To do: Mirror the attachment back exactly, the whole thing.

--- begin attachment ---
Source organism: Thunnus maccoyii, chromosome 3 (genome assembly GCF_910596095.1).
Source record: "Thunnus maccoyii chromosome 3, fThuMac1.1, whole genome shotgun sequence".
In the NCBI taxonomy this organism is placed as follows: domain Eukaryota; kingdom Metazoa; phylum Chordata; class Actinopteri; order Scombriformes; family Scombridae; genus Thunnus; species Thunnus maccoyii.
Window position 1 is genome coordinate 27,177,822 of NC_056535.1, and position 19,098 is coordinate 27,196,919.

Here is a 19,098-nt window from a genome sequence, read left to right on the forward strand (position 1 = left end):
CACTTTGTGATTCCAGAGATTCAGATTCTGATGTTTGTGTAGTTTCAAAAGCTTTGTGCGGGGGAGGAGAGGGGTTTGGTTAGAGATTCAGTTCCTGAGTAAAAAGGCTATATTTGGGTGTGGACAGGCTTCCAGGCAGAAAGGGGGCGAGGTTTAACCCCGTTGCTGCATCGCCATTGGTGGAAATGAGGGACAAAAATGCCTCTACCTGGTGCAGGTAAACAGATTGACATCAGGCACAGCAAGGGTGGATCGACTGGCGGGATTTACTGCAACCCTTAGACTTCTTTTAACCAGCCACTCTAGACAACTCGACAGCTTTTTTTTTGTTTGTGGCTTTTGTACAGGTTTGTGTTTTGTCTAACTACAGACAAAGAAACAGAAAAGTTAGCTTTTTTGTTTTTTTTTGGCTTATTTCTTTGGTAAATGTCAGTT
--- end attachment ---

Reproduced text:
Source organism: Thunnus maccoyii, chromosome 3 (genome assembly GCF_910596095.1).
Source record: "Thunnus maccoyii chromosome 3, fThuMac1.1, whole genome shotgun sequence".
In the NCBI taxonomy this organism is placed as follows: domain Eukaryota; kingdom Metazoa; phylum Chordata; class Actinopteri; order Scombriformes; family Scombridae; genus Thunnus; species Thunnus maccoyii.
Window position 1 is genome coordinate 27,177,822 of NC_056535.1, and position 19,098 is coordinate 27,196,919.

Here is a 19,098-nt window from a genome sequence, read left to right on the forward strand (position 1 = left end):
CACTTTGTGATTCCAGAGATTCAGATTCTGATGTTTGTGTAGTTTCAAAAGCTTTGTGCGGGGGAGGAGAGGGGTTTGGTTAGAGATTCAGTTCCTGAGTAAAAAGGCTATATTTGGGTGTGGACAGGCTTCCAGGCAGAAAGGGGGCGAGGTTTAACCCCGTTGCTGCATCGCCATTGGTGGAAATGAGGGACAAAAATGCCTCTACCTGGTGCAGGTAAACAGATTGACATCAGGCACAGCAAGGGTGGATCGACTGGCGGGATTTACTGCAACCCTTAGACTTCTTTTAACCAGCCACTCTAGACAACTCGACAGCTTTTTTTTTGTTTGTGGCTTTTGTACAGGTTTGTGTTTTGTCTAACTACAGACAAAGAAACAGAAAAGTTAGCTTTTTTGTTTTTTTTTGGCTTATTTCTTTGGTAAATGTCAGTT